• Detection of Anaplasma phagocytophilum, Candidatus Neoehrlichia sp., Coxiella burnetii and Rickettsia spp. in questing ticks from a recreational park, Portugal.

      Santos, Ana Sofia; de Bruin, Arnout; Veloso, Ana Raquel; Marques, Cátia; Pereira da Fonseca, Isabel; de Sousa, Rita; Sprong, Hein; Santos-Silva, Maria Margarida (2018-09)
      Tick-borne agents with medical relevance have been recorded in Portugal but little is known about their occurrence in urban outdoor leisure areas. This study aimed to investigate ticks and tick-borne agents in three public parks of Lisbon's metropolitan area. A total of 234 questing ticks belonging to eight species were found in Parque Florestal de Monsanto (PFM). Ixodes ventalloi represented 40% of collections. Mitochondrial genes confirmed Ixodes morphological identification, evidencing the intraspecific variability of I. ricinus and particularly I. frontalis populations. Regarding tick-borne agents, Rickettsia massiliae DNA were found in 21 (9.0%) ticks, Coxiella burnetii in 15 (6.4%), Anaplasma phagocytophilum in five (2.1%), an agent closely related to Candidatus Neoehrlichia mikurensis in two (0.9%), Rickettsia sibirica mongolitimonae and Rickettsia monacensis each in one (0.4%). Active enzootic cycles were suggested for these agents by the detection of positives in different time periods. Five tick species were founded with C. burnetii, including I. ventalloi which seems to be a new association record. This tick was also the only species found positive for A. phagocytophilum and the Candidatus Neoehrlichia mikurensis-like agent. Two A. phagocytophilum variants were detected in PFM, one of them representing a potentially new ecotype already found in I. ventalloi from another Portuguese area. To the authors´ knowledge, this is also the first report of such a Candidatus Neoehrlichia mikurensis-like microorganism. These data show an interesting diversity of ticks and tick-borne agents with potential public health relevance in PFM, an urban recreational area commonly frequented by humans and their pets.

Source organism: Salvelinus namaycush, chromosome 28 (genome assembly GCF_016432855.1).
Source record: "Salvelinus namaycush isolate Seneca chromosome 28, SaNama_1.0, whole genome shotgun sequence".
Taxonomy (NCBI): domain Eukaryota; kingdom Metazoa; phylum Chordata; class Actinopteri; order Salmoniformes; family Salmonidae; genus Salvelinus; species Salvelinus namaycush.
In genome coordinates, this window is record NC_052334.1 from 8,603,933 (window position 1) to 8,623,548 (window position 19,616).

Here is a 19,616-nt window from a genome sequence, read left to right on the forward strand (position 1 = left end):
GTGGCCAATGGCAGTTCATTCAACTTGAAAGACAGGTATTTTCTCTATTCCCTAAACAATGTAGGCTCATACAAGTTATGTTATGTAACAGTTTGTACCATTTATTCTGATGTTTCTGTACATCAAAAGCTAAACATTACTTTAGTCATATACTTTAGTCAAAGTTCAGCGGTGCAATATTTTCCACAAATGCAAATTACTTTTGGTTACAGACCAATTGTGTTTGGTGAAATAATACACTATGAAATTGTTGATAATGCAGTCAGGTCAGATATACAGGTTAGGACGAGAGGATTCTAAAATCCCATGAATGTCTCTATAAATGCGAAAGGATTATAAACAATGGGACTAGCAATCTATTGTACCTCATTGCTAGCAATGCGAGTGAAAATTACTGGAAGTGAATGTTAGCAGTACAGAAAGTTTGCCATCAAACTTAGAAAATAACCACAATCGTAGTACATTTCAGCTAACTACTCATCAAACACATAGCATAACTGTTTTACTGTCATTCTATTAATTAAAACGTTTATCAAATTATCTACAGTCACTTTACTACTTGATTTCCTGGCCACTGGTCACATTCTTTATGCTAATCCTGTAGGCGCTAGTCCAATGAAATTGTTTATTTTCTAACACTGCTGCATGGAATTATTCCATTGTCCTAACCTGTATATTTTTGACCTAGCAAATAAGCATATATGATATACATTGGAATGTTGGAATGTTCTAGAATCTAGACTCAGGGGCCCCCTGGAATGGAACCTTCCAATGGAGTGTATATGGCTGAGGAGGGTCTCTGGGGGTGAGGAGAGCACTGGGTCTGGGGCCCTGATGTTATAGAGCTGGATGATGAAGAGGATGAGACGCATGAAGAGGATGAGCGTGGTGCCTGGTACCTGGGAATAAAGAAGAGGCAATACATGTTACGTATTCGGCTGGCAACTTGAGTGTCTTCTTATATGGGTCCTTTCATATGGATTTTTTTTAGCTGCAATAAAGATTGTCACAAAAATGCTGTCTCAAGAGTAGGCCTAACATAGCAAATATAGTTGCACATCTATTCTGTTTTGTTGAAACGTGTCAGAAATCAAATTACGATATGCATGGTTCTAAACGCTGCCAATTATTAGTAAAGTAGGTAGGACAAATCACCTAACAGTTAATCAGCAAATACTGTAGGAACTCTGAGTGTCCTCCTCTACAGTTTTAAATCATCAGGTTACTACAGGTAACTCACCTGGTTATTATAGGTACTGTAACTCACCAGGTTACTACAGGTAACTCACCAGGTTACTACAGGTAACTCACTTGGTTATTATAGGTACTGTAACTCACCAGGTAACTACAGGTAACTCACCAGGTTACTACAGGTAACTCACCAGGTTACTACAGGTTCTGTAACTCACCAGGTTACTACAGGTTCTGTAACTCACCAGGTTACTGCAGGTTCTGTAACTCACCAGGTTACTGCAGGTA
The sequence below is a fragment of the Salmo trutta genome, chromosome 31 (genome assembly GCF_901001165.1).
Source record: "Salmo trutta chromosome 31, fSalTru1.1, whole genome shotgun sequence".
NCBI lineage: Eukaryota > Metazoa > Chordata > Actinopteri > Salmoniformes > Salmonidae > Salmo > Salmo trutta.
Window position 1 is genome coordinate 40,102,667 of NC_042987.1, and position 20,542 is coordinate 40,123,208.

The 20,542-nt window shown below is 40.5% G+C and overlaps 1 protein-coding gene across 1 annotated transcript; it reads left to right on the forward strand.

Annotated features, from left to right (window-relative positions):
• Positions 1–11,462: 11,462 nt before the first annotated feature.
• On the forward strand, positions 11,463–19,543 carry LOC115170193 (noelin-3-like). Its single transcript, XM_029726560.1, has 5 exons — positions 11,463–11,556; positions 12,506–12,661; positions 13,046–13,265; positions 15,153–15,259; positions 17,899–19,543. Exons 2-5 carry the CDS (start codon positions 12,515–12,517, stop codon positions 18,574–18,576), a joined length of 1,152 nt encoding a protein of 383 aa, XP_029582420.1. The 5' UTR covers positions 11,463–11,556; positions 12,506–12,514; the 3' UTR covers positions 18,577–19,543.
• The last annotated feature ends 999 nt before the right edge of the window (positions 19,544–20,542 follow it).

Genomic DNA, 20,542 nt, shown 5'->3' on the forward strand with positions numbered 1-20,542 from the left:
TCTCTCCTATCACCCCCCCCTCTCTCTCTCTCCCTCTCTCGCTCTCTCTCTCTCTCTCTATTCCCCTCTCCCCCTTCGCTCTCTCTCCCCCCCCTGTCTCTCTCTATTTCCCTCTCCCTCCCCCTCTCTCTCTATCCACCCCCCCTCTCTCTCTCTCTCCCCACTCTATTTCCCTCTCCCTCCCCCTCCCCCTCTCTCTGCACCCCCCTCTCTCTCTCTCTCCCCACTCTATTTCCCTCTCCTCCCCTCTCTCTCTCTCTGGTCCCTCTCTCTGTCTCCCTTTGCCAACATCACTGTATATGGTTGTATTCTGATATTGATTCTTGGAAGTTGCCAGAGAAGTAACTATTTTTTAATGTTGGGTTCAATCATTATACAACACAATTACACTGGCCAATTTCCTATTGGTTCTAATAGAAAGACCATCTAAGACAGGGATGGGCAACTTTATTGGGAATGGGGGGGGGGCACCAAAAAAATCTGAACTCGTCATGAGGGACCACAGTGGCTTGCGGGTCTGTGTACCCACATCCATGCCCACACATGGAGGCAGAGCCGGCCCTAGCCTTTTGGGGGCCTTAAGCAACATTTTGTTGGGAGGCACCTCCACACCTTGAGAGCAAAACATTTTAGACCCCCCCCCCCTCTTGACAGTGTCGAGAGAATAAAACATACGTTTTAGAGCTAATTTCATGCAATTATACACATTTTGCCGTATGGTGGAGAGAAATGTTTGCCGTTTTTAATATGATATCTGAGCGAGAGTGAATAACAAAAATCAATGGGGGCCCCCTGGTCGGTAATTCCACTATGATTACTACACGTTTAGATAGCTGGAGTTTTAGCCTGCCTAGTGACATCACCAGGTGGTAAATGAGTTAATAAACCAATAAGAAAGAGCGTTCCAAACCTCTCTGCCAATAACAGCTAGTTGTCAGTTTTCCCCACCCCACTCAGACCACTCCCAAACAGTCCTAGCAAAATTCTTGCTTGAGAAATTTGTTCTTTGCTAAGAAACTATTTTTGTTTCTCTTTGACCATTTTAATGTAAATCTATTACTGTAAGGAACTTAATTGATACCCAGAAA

• Detection of Incident Anal High-Risk Hpv-Dna in Msm: Incidence or Reactivation?

      Twisk, Denise E; van der Sande, Marianne A B; van Eeden, Arne; Heideman, Daniëlle A M; van der Klis, Fiona R M; de Vries, Henry J C; Schim van der Loeff, Maarten F (2018-05-16)